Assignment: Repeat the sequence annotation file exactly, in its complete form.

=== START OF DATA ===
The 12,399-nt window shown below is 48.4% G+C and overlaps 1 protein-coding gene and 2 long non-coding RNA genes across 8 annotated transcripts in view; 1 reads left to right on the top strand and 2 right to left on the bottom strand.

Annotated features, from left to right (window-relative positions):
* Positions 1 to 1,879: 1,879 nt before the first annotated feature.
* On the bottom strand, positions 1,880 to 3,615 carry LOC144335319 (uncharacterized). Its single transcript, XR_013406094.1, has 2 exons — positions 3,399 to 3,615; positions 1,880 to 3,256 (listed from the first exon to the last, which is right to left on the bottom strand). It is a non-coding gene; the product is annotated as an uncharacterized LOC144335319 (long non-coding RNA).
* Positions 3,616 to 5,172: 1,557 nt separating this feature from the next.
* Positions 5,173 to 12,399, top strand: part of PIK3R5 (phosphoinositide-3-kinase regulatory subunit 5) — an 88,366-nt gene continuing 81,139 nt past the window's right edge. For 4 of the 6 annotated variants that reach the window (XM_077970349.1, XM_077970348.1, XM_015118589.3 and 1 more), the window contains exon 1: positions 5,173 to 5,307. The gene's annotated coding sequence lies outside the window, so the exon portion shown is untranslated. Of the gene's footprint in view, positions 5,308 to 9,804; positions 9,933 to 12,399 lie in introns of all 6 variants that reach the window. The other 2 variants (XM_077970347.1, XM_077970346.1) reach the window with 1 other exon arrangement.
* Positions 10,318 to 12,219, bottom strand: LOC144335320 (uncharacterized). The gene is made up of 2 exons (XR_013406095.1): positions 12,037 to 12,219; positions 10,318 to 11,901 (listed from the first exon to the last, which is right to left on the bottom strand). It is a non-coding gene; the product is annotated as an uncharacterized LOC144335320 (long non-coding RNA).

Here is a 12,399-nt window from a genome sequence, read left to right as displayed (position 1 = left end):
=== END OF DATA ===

The 12,399-nt window shown below is 48.4% G+C and overlaps 1 protein-coding gene and 2 long non-coding RNA genes across 8 annotated transcripts in view; 1 reads left to right on the top strand and 2 right to left on the bottom strand.

Annotated features, from left to right (window-relative positions):
* Positions 1 to 1,879: 1,879 nt before the first annotated feature.
* On the bottom strand, positions 1,880 to 3,615 carry LOC144335319 (uncharacterized). Its single transcript, XR_013406094.1, has 2 exons — positions 3,399 to 3,615; positions 1,880 to 3,256 (listed from the first exon to the last, which is right to left on the bottom strand). It is a non-coding gene; the product is annotated as an uncharacterized LOC144335319 (long non-coding RNA).
* Positions 3,616 to 5,172: 1,557 nt separating this feature from the next.
* Positions 5,173 to 12,399, top strand: part of PIK3R5 (phosphoinositide-3-kinase regulatory subunit 5) — an 88,366-nt gene continuing 81,139 nt past the window's right edge. For 4 of the 6 annotated variants that reach the window (XM_077970349.1, XM_077970348.1, XM_015118589.3 and 1 more), the window contains exon 1: positions 5,173 to 5,307. The gene's annotated coding sequence lies outside the window, so the exon portion shown is untranslated. Of the gene's footprint in view, positions 5,308 to 9,804; positions 9,933 to 12,399 lie in introns of all 6 variants that reach the window. The other 2 variants (XM_077970347.1, XM_077970346.1) reach the window with 1 other exon arrangement.
* Positions 10,318 to 12,219, bottom strand: LOC144335320 (uncharacterized). The gene is made up of 2 exons (XR_013406095.1): positions 12,037 to 12,219; positions 10,318 to 11,901 (listed from the first exon to the last, which is right to left on the bottom strand). It is a non-coding gene; the product is annotated as an uncharacterized LOC144335320 (long non-coding RNA).

Here is a 12,399-nt window from a genome sequence, read left to right as displayed (position 1 = left end):